Fellow CPBer, German Dziebel, sent me this interesting note about how to catagorize people.
In 1950 sociologist David Riesman published a book with a paradoxical title The Lonely Crowd. He identified two kinds of people: inner-oriented and other-directed. Inner-oriented people followed their internal gyroscope, while other-directed people used a then-new powerful military gadget called “radar.”
Gyroscope people tend to follow tradition, they keep intact early childhood memories and grow up confident and often headstrong. Radar people are sensitive to the expectations and preferences of others. Radar people seek love, not so much respect. For the post-World War II U.S., Riesman predicted the submersion of gyroscope mentality and the rapid advancement of the Radar people with the corresponding rise of the importance of leisure, entertainment, consumerism, and creativity.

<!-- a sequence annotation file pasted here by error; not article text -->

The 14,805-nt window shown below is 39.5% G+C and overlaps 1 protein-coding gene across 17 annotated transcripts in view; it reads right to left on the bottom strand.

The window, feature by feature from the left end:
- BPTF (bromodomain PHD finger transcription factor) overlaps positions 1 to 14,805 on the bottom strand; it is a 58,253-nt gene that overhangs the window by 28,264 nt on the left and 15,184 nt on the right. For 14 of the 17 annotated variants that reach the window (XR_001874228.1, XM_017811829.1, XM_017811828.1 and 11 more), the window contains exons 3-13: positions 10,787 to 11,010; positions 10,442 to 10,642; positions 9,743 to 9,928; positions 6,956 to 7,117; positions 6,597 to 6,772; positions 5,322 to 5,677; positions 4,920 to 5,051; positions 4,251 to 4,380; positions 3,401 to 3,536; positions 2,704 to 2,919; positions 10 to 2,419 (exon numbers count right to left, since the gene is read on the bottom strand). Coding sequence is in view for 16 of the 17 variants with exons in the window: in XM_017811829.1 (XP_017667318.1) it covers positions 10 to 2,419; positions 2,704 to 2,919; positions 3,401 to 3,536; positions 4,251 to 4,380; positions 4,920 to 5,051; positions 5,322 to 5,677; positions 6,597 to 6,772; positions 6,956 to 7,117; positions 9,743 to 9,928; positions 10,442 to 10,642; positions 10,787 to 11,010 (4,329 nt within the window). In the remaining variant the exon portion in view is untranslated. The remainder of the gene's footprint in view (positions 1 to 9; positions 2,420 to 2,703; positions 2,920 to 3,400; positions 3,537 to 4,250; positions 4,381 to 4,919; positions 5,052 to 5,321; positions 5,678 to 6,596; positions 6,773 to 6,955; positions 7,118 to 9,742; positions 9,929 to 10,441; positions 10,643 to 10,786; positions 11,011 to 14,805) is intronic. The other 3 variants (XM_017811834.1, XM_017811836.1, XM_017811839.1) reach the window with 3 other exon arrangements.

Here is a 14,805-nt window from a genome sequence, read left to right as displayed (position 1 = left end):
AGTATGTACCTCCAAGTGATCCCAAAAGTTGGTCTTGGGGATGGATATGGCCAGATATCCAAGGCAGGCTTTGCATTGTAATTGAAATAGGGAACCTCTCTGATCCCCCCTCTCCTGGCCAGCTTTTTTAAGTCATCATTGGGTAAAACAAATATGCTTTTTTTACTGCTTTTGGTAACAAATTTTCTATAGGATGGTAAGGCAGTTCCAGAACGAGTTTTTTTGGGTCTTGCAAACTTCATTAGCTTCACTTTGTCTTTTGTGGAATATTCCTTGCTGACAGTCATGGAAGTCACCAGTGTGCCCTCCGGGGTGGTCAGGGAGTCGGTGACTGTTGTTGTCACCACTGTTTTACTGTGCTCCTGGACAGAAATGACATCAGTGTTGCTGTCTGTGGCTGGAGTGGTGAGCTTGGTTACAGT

We are all very happy to be those Radar people. These two kinds of people may represent different business strategies that are equally appropriate depending on the particular time and place. Keith Biondo ponders, “Do [companies] navigate their way to survivability and prosperity by bouncing off you -- their customers -- providing anything and trying everything to that purpose? Or do they stay true to their gyroscope, their core expertise, offering select solutions, seeking to outflank economic privation by out-niche'ing the competition and becoming a long-term trusted partner to their customers?”
A company with a strong ongoing momentum may opt for the gyroscope strategy for it develops faster than the rest of the economy and tends to spawn its own loyal customers; a company going through a crisis has to be able to be flexible, somewhat flirtatious, and try different ways to respond to the demands of the customers.